UA Authors Feature in The Times 100 Best Books for Summer 2019
UA authors have turned out in force on The Times 100 Best Books for Summer 2019 - here are the ten authors that The Times think you want to spend your summer holiday reading:
Fiction - Literary
Late in the Day by Tessa Hadley
Tessa Hadley is a beautiful writer with an eye for detail worthy of a Dutch golden age master of still life. When art dealer Zachary dies, three of his friends are thrown into emotional and sexual turmoil. Flashbacks to the early days of their friendship show everything is not as it seems.
Jonathan Cape, £16.99
The Only Story by Julian Barnes
Julian Barnes’s latest is based on a young man's relationship with an older woman. Paul, a shy young man meets middle-aged Susan at a suburban tennis club. A remarkable relationship flourishes, but it’s all put in danger by Susan’s drinking and Paul’s increasingly conventional adult life.
Ghost Wall by Sarah Moss
This slim and spooky literary novella is well worth your time. Poor Silvie’s dad is a prejudiced authoritarian figure obsessed with the Iron Age. So obsessed he takes the family to a remote moor to live as ancient Britons. The scratchy tunics are bad enough . . . but things soon take a much more sinister turn.
Fiction - Debut Novels
Devoured by Anna Mackmin
An autobiographical coming-of-age story about a chaotic upbringing in a hippy commune in deepest Norfolk. Young Bo’s parents have opened their dilapidated farmhouse to a gaggle for free-thinkers. The idyll is in trouble: sexual jealousies and rivalries are bubbling away. Will Bo manage the transition to adolescence?
Fiction - Thrillers
Prague Spring by Simon Mawer
Simon Mawer’s latest chronicles the events of the Prague Spring, the brutal Soviet crackdown on the Czechoslovakian president Alexander Dubcek’s relatively permissive regime. Events are seen through the eyes of Sam Wareham, a British diplomat, and Lenka, a passionate young student. A political and historical thriller with some dashes of espionage.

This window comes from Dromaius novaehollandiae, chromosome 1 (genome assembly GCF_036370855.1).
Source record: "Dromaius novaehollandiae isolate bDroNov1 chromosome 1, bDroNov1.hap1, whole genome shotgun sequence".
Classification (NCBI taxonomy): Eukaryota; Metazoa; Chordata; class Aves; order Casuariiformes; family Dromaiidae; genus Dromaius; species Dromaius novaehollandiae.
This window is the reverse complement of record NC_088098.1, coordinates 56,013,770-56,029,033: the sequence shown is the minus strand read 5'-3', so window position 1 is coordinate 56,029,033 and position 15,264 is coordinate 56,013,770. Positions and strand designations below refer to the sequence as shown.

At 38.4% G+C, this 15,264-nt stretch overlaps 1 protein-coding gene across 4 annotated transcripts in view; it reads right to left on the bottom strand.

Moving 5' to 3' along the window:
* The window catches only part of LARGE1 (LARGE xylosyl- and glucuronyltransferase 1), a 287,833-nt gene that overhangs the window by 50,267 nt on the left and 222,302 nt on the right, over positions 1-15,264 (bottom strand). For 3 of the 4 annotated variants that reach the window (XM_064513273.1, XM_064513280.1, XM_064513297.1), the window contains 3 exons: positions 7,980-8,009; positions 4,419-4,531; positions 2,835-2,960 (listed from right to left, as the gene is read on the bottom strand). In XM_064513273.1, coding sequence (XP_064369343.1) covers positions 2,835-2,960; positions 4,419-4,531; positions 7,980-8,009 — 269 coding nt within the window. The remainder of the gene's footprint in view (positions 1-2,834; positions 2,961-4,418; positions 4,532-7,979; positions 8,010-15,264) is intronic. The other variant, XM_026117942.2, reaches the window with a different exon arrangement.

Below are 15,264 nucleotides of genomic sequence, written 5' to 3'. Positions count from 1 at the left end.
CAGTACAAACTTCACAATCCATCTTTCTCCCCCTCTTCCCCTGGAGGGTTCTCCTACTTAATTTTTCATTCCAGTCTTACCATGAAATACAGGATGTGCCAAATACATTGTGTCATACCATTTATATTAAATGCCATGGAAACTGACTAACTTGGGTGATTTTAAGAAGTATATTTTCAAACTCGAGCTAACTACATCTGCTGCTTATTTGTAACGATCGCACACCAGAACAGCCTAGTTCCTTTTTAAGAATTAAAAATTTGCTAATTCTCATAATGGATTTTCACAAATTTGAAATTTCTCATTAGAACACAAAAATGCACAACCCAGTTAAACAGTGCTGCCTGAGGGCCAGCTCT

Metropolis by Philip Kerr
Philip Kerr sadly died of cancer just after finishing this last book. His German policeman Bernie Gunther joins the Berlin Murder Commission in 1928. His mission is to hunt down a serial killer who has been targeting prostitutes. For this assignment, he’ll need a disguise.
Non-fiction - History
How Was It For You? Women, Sex, Love and Power in the 1960s by Virginia Nicholson
A vivid slice of social history told through the recollections from 40 or so interviewees, as well as from the author’s broad reading. We meet hippy-chicks and renegade aristos as well as a mother of a thalidomide baby and suburban secretaries.
The Five: The Untold Lives of the Women Killed by Jack the Ripper by Hallie Rubenhold
Who were the victims of Jack the Ripper? Hallie Rubenhold goes beyond myth and stereotype to try to tell the stories of Polly Nichols, Annie Chapman, Elizabeth Stride, Catherine Eddowes and Mary Jane Kelly.
Non-fiction - Health and Medicine
What Dementia Teaches Us About Love by Nicci Gerrard
Nicci Gerard’s father had dementia for ten years before he died. This is an account of his unravelling and how it has affected other families. An intelligent, thoughtful exploration of a cruel disease.
Allen Lane, £16.99
Non-fiction - The Law
Court Number One: The Old Bailey Trials That Defined Modern Britain by Thomas Grant
Brides in the bath, the Yorkshire Ripper, the Jeremy Thorpe murder trial, poor wrongly hanged Timothy Evans: a social history of Britain told through some of the trials that took place in Court No 1 in the Old Bailey.
John Murray, £25
All these books are available online and in stores now.